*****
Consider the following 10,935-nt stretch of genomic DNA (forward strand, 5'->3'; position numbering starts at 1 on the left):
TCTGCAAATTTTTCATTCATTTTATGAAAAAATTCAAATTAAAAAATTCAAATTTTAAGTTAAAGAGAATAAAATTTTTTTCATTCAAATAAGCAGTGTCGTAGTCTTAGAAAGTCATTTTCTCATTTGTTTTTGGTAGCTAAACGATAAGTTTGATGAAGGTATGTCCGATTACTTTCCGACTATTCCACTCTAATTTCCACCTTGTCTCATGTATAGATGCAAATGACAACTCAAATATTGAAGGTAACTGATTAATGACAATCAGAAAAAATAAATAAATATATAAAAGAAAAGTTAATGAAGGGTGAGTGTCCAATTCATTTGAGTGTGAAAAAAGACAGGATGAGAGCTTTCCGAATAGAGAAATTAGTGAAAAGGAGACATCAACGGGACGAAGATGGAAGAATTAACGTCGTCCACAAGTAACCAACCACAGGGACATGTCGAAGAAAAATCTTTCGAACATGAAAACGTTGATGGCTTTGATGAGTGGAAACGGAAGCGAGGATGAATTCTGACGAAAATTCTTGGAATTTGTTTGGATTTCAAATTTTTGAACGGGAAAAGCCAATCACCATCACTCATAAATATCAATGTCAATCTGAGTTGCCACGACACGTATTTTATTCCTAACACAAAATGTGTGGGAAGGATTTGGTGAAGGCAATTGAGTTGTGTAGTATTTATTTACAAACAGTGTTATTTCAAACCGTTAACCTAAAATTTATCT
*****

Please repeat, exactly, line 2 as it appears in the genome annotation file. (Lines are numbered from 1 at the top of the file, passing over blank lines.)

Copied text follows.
TCTGCAAATTTTTCATTCATTTTATGAAAAAATTCAAATTAAAAAATTCAAATTTTAAGTTAAAGAGAATAAAATTTTTTTCATTCAAATAAGCAGTGTCGTAGTCTTAGAAAGTCATTTTCTCATTTGTTTTTGGTAGCTAAACGATAAGTTTGATGAAGGTATGTCCGATTACTTTCCGACTATTCCACTCTAATTTCCACCTTGTCTCATGTATAGATGCAAATGACAACTCAAATATTGAAGGTAACTGATTAATGACAATCAGAAAAAATAAATAAATATATAAAAGAAAAGTTAATGAAGGGTGAGTGTCCAATTCATTTGAGTGTGAAAAAAGACAGGATGAGAGCTTTCCGAATAGAGAAATTAGTGAAAAGGAGACATCAACGGGACGAAGATGGAAGAATTAACGTCGTCCACAAGTAACCAACCACAGGGACATGTCGAAGAAAAATCTTTCGAACATGAAAACGTTGATGGCTTTGATGAGTGGAAACGGAAGCGAGGATGAATTCTGACGAAAATTCTTGGAATTTGTTTGGATTTCAAATTTTTGAACGGGAAAAGCCAATCACCATCACTCATAAATATCAATGTCAATCTGAGTTGCCACGACACGTATTTTATTCCTAACACAAAATGTGTGGGAAGGATTTGGTGAAGGCAATTGAGTTGTGTAGTATTTATTTACAAACAGTGTTATTTCAAACCGTTAACCTAAAATTTATCT